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The PJ Tatler

by
Bryan Preston

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September 28, 2011 - 7:03 am

Pretty much. Too bad it’s so narrowly focused on one project.

On Tuesday, Governor Jerry Brown signed into law a provision that allows any challenges to the Farmers Field environmental impact statement to be resolved within 175 days.

“It’s time for big ideas and big projects like this,” Brown said, via ESPNLosAngeles.com. “This is the way we get people working. As the government, we’re not building anything, that’s what the private sector and individuals do but we can pave the way. I’m signing a bill focused on the stadium and convention center and another broadly focused on cutting red tape all over the state. We’re going to remove some regulations and speed things up while also protecting the environment, but we have to do it in a practical way because there are too damn many regulations.”

Brown said that he expected Majestic Realty, which finagled the full environmental exemption in 2009, to file or support a lawsuit that would have been aimed at killing the Farmers Field deal by tying it up in court for years.  The new law prevents litigation from being used as a strategic business weapon.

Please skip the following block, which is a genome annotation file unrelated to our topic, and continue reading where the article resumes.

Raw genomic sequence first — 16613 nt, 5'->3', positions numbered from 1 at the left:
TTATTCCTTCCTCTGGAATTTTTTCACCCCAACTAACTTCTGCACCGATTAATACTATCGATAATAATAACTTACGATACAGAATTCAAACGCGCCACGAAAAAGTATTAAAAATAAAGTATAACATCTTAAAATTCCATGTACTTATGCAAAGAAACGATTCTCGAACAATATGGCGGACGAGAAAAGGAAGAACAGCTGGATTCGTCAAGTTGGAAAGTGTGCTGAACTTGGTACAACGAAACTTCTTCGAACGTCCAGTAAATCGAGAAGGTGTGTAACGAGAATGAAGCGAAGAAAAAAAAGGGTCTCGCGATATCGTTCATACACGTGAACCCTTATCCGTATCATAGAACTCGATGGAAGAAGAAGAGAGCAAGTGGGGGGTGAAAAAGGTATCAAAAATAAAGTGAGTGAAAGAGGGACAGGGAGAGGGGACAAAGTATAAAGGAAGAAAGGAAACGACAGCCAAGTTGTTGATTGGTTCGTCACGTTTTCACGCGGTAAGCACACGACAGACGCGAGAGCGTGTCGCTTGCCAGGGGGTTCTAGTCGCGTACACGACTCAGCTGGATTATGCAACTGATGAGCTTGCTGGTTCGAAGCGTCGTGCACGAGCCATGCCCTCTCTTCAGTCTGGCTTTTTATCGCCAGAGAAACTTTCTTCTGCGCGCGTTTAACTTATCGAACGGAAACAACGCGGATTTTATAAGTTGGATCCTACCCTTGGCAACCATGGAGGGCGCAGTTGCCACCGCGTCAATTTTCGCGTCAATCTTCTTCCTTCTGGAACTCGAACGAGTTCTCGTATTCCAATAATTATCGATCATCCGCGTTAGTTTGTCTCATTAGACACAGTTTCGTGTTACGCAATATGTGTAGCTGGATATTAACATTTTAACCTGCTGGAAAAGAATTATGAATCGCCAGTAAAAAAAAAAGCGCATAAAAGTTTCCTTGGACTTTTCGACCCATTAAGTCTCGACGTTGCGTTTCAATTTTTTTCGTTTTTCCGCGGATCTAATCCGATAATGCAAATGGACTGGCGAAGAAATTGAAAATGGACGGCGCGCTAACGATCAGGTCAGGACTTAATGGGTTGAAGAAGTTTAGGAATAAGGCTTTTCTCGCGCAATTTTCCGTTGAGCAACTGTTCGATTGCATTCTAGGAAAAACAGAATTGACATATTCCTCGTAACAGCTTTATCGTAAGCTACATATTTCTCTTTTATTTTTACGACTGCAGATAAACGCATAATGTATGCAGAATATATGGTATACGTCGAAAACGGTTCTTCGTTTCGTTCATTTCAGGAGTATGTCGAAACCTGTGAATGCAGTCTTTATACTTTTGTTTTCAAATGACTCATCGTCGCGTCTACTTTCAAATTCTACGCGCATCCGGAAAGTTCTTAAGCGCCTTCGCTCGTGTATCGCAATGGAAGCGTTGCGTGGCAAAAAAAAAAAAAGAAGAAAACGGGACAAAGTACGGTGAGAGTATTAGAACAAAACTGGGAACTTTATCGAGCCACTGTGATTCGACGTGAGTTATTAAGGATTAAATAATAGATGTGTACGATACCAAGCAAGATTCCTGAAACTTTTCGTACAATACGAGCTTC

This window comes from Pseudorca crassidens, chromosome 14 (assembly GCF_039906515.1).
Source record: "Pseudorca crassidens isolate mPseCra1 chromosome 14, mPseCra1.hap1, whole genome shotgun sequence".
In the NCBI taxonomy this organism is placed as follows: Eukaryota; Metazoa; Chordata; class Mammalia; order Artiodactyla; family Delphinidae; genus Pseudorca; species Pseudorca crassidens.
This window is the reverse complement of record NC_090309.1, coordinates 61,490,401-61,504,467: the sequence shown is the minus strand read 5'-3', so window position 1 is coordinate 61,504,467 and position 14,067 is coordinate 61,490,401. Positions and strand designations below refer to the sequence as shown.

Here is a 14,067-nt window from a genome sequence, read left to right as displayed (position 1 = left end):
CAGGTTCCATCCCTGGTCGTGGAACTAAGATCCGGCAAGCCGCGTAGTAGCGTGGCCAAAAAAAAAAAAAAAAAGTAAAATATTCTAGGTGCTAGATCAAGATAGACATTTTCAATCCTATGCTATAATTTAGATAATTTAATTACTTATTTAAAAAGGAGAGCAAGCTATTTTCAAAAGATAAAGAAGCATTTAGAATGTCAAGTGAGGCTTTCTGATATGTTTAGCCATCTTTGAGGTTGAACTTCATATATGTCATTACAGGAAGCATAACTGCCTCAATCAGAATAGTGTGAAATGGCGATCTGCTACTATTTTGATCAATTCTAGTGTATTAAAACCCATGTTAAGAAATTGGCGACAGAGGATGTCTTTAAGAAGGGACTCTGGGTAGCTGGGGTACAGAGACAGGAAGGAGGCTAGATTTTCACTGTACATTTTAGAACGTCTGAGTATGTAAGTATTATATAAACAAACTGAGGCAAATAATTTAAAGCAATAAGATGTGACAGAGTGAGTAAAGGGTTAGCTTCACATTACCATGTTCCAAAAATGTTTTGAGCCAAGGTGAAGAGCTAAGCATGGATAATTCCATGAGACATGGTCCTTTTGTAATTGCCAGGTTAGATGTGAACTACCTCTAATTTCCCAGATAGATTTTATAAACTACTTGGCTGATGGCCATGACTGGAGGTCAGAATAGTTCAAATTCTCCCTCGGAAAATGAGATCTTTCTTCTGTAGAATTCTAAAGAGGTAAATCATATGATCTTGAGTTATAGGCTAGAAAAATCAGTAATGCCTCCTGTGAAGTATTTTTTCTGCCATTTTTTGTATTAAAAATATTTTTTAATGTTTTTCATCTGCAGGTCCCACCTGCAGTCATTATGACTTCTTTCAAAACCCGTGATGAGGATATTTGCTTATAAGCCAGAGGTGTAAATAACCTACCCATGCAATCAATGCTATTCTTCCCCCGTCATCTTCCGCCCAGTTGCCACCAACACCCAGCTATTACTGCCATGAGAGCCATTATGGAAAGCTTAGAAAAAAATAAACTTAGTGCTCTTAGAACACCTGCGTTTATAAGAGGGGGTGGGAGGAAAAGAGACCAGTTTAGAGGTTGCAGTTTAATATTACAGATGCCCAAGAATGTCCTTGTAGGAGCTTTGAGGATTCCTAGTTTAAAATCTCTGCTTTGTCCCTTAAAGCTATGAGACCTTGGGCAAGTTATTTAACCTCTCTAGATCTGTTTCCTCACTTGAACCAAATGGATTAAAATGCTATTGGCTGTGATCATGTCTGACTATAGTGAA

If only mom and pop businesses and non-NFL corporations could get the same sort of protections from overzealous lawyers, environmental groups, and other abusers of the legal system. And doctors…

More: Now that I’m a little more caffeinated, I see that Gov. Brown actually is planning to cut red tape on a broader basis beyond the stadium project. He has shown signs of breaking with the sclerosis of big government a couple of times this year, vetoing a ski helmet law on the grounds that it’s not the government’s business to dictate that sort of thing, and more significantly, vetoing a union card check bill.

Bryan Preston has been a leading conservative blogger and opinionator since founding his first blog in 2001. Bryan is a military veteran, worked for NASA, was a founding blogger and producer at Hot Air, was producer of the Laura Ingraham Show and, most recently before joining PJM, was Communications Director of the Republican Party of Texas.
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